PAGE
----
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Oralean and Joyce Davis interview, Part 1
Davis, Oralean and Joyce
Topics Include: ministerial alliance, church activism, school system & teaching
Davis begins by talking about how her brother got involved in church. He went and liked it and then became a member. The minister at the time was part of the Baptist training union and realized that Davis' brother was something special. Three months later the minister died and Davis' brother became the manager. He then became a pastor without even having finished high school. He stopped going to school to work on the farm and help his mother so that his sisters could get an education. Davis herself became a teacher in 1930 at Thomy Lafon elementary school and stayed there 5 years. She then went to [McCarly School?] and was then transferred to a new school before becoming a reading consultant for New Orleans private schools in 1949. She says that their church had 90 members but at the time of the minister's death there were 805 members. The local branch of the SCLC was born at their church in 1957. Her brother was the president of the Orleans Parish League. She describes New Orleans in the 1950s as supposed to be separate but equal. They had all black schools, and their church was all black except for one member who went for the music. She remembers a lot of tension and violence. They could not eat at restaurants. She says she herself was not openly active because she was a teacher but she tried to help her brother as much as she could, especially with Voter registration. Their church also began helping blacks to register in 52. The ministerial alliance was involved too which her brother became president of in 41. The work they did in Voter registration increased numbers by leaps and bounds. They bused people to the voting office. After Brown v Board of Education in 54 they had to find teachers willing to go to the white schools and schools willing to accept their students. She says at first there was conflict, fighting, and rock-throwing. Betty Wisdom recalled that black children were well protected and often had cab services as an organized way to always know where they are. Davis was one of the first teachers to go and work at the white school. She went to Thomas Jefferson school and noticed the conflict between white and black students. She was happy to work at that school but had to discipline students to show she meant business. 22:36 She talks about her perception of the 60s. She remembers getting phone calls and threats saying they were communists, at home and at church. But this did not stop their efforts and nothing ever came of it. They found out the caller was a member of the White Citizens' Council. She says she thought they would bring about some change otherwise she would not have been so involved. She remembers Alvin Jones being beaten to death in country town, a town she describes as die hard whites where the Civil rights movement would have a heart attack. She and her brother did not necessarily want to be acquaintances with whites but rather share the same rights like being able to go to all stores, try on clothes, and go to the theater. They mention Creoles and how they have always been separated with blacks but that family connections kept people quiet instead of protesting because of the one drop rule. In the 1930s, Davis remembers they did not to dare go anywhere other than black areas. Walter Collins was ostracized by blacks for joining the Republican party. Her brother got involved in the Consumers League because he wanted to know what was going on and then took on a leadership role which is how she got involved. Other people in the league were Robin Alexander, Alvin Jones, and Jackson A Cox. It was active for five years.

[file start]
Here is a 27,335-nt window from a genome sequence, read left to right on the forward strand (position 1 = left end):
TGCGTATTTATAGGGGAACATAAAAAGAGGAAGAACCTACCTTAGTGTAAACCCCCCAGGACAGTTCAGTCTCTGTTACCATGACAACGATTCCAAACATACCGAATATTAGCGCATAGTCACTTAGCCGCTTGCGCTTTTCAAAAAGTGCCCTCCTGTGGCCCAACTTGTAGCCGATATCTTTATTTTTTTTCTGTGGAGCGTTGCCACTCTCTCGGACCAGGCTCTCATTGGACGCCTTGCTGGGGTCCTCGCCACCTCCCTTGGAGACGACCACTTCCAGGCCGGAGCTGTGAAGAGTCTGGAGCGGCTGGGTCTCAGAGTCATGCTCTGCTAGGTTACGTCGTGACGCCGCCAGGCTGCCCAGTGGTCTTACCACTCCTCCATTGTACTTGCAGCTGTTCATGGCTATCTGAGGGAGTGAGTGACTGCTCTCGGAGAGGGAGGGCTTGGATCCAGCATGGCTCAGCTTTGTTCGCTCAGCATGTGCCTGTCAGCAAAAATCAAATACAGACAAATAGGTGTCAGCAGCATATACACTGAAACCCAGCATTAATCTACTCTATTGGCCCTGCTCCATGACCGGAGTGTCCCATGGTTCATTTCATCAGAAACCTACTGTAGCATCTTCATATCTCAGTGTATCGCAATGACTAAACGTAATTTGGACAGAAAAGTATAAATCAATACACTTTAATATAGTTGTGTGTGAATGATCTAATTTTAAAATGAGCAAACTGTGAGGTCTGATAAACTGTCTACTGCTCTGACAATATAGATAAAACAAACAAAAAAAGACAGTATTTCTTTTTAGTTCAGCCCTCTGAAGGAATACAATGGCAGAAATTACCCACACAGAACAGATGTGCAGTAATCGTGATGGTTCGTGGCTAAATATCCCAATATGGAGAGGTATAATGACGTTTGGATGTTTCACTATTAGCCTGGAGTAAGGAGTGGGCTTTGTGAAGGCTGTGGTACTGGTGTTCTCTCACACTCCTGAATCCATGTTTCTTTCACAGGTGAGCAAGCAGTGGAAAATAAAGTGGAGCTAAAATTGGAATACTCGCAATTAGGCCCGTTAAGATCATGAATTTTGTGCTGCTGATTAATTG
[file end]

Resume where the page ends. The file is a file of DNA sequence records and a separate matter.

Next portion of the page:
New Orleans (La.)
Amistad Research Center
Rogers.Davis 5.19.1979 Tape 1-01
Box 4, Item 8, Side 1, Kim Lacy Rogers collection, Amistad Research Center at Tulane University, New Orleans, Louisiana
Physical rights are retained by the Amistad Research Center. Copyright is retained in accordance with U. S. Copyright laws.